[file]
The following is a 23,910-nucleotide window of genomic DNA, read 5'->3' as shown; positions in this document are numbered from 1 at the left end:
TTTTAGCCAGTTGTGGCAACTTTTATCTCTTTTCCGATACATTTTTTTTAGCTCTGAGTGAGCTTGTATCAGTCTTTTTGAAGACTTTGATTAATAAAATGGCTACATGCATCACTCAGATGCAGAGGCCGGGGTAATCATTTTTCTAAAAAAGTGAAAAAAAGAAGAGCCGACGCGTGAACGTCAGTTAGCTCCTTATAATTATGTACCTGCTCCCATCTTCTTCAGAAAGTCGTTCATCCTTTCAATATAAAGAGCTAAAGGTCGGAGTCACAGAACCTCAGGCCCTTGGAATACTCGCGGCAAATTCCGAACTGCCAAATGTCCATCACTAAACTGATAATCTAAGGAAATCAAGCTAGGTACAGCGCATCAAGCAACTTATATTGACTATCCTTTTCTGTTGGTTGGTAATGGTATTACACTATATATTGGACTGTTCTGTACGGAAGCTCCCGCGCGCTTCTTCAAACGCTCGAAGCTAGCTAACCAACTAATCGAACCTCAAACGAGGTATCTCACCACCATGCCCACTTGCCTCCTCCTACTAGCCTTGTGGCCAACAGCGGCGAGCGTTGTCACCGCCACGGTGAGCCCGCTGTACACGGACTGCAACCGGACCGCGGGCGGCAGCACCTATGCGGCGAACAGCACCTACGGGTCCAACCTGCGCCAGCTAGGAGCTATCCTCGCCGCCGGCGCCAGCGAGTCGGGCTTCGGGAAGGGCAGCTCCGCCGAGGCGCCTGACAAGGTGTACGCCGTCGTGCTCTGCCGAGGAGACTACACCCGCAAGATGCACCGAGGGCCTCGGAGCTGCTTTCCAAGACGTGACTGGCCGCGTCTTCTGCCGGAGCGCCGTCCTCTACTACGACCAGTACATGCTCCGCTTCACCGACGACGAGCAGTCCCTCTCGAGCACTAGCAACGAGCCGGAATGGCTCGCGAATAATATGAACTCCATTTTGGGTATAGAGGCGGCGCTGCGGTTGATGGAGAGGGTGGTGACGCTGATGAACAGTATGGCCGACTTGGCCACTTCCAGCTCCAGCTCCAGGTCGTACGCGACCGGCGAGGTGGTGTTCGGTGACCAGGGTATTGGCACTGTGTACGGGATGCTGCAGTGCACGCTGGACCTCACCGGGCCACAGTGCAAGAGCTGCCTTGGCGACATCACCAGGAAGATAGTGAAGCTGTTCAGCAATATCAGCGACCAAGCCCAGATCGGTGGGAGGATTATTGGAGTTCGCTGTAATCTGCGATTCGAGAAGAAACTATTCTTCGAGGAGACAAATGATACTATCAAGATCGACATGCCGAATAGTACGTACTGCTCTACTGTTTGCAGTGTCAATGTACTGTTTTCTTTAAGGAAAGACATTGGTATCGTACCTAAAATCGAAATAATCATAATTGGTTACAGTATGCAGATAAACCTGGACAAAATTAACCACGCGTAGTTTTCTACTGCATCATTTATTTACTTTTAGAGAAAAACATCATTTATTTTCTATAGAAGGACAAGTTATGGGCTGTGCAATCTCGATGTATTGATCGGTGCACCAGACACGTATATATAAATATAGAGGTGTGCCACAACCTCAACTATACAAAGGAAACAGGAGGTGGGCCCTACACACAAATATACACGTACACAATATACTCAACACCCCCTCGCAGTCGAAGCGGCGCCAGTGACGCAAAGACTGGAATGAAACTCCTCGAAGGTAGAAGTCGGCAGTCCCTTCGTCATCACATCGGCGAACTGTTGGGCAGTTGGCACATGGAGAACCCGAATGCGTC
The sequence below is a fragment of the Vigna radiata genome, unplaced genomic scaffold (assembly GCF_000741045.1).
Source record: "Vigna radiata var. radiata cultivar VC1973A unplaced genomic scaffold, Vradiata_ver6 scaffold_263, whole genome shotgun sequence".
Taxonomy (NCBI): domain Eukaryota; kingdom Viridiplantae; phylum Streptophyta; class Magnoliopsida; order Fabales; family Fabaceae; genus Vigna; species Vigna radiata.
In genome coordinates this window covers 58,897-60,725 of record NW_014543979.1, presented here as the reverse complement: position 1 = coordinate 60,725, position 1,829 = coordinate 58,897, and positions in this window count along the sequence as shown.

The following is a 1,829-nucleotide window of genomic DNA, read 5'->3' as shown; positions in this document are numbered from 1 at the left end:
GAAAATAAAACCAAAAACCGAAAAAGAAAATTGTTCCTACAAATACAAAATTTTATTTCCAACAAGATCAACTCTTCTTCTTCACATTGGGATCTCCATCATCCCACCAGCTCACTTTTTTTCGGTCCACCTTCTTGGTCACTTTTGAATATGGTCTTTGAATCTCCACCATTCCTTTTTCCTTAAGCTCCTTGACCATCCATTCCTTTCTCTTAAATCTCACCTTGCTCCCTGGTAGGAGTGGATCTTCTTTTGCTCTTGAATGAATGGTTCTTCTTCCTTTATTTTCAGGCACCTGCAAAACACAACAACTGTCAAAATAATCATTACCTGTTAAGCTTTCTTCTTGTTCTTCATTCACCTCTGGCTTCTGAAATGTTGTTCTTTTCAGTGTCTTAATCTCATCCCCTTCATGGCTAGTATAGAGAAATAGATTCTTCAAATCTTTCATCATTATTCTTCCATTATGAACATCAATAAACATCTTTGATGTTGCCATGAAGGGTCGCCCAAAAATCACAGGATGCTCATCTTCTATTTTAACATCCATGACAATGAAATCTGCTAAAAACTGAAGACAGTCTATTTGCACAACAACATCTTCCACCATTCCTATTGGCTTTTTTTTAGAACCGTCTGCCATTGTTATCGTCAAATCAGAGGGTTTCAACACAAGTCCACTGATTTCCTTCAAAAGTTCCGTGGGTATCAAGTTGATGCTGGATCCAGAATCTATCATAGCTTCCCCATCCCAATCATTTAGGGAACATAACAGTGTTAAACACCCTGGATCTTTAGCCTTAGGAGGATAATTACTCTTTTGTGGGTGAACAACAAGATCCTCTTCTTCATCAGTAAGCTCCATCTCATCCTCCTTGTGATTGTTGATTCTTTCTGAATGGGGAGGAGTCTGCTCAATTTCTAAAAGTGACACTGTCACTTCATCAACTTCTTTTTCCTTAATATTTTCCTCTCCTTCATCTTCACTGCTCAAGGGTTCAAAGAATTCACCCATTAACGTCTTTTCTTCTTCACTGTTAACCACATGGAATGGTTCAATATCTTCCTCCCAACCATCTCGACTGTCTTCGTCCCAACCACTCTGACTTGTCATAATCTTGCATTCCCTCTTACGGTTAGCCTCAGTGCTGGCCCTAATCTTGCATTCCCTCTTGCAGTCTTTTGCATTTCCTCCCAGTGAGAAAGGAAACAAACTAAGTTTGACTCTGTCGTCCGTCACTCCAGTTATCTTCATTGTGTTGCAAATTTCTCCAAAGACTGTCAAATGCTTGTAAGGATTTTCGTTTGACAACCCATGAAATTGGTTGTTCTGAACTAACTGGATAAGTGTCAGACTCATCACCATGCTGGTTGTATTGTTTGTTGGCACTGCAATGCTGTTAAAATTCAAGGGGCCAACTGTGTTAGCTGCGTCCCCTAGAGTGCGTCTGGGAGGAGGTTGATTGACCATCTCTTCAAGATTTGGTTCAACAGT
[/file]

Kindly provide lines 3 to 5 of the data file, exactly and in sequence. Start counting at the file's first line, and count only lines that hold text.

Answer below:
The sequence below is a fragment of the Vigna radiata genome, unplaced genomic scaffold (assembly GCF_000741045.1).
Source record: "Vigna radiata var. radiata cultivar VC1973A unplaced genomic scaffold, Vradiata_ver6 scaffold_263, whole genome shotgun sequence".
Taxonomy (NCBI): domain Eukaryota; kingdom Viridiplantae; phylum Streptophyta; class Magnoliopsida; order Fabales; family Fabaceae; genus Vigna; species Vigna radiata.